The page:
Features the high-fidelity SHM-CD format (compatible with standard CD player) and the latest 24bit 192kHz remastering. An incredible trio album – not just for the powerful drums of the great Elvin Jones, but also for amazing work on reeds by a young Joe Farrell! Farrell's in his pre-CTI years here, and really lets loose in the space of the album's open setting – a trio that just features Jones on drums and Jimmy Garrison on bass – soaring to the skies on these freewheeling solos on tenor, soprano sax, and even a bit of flute – all played with the kind of creative fire that we always find in Joe's best records! The album's a great illustration of the fresh directions that Elvin Jones was taking after the passing of John Coltrane – and the whole thing sparks with fire and brilliance – on bold tracks that include "In The Truth", "What Is This", "Sometimes Joe", and "Ascendant".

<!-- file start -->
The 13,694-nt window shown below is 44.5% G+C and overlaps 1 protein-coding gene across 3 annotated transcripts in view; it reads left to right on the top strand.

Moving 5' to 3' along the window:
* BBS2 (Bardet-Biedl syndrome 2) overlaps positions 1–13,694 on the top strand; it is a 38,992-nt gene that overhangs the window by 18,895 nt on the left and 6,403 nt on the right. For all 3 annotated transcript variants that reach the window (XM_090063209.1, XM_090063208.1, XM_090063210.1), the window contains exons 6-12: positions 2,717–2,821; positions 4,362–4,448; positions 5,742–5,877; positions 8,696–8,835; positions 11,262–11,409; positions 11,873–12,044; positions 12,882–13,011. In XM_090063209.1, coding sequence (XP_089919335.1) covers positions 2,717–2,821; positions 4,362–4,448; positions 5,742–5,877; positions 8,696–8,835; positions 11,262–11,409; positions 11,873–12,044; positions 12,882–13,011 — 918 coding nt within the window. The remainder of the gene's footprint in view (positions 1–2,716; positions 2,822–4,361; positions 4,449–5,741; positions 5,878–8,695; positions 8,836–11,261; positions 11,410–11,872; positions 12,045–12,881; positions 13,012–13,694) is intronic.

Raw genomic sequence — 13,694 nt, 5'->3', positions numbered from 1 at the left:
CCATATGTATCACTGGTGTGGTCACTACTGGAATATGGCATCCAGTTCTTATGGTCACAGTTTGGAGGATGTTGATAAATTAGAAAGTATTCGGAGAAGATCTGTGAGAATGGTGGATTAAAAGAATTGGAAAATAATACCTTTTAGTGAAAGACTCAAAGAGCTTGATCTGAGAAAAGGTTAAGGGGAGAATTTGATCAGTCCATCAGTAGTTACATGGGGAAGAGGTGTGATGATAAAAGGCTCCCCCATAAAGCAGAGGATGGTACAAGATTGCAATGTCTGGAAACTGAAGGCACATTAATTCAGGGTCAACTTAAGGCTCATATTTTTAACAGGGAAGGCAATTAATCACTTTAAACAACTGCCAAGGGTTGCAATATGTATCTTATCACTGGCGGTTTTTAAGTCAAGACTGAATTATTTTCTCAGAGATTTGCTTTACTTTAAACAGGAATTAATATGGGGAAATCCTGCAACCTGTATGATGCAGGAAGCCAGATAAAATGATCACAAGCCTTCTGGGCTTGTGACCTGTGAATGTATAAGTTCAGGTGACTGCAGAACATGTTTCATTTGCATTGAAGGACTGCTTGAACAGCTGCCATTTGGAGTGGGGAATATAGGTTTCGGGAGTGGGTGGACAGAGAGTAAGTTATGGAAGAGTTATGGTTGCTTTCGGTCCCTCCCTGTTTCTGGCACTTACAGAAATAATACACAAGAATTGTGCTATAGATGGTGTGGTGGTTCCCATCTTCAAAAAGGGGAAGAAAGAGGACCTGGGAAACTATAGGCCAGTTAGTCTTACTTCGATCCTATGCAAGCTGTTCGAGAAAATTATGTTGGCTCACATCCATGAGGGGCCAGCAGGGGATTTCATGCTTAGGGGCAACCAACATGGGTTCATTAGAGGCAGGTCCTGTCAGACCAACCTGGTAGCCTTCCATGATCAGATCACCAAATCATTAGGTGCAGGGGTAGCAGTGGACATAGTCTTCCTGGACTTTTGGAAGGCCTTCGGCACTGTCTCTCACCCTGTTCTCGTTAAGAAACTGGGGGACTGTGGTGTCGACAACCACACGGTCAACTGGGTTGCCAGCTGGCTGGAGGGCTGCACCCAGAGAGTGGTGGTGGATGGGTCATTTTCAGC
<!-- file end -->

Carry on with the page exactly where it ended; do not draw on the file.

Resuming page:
John Jenkins: yet another seventeenth century English composer who deserves to be more widely known. This delightful CD from The Consort of Musicke directed by Trevor Jones is no dutiful study of a hidden but rather uninspiring corner of English early Baroque consort music; rather, a mosaic – rich in color and shape, carefully crafted and full of surprises. Listen, for instance, to the unpretentious, jaunty and appropriately figurative progress through the Saraband (52, tr.6) and the restrained melancholy of the Fancy-Air (4, tr.7). Jenkins' counterpoint is well-wrought, his instrumental palette fresh and crisp and his melodies catchy without being fey or superficial in any way. He is in excellent hands with the Consort of Musicke… eight string players of the caliber of Monica Huggett and Alison Crum violins; Alan Wilson organ and Anthony Rooley theorbo. If fresh, beautiful, expertly-played English consort music appeals to you, don't hesitate to get this gem of a CD – actually a reissue of a Decca disc from 1983: it's unreservedly recommended.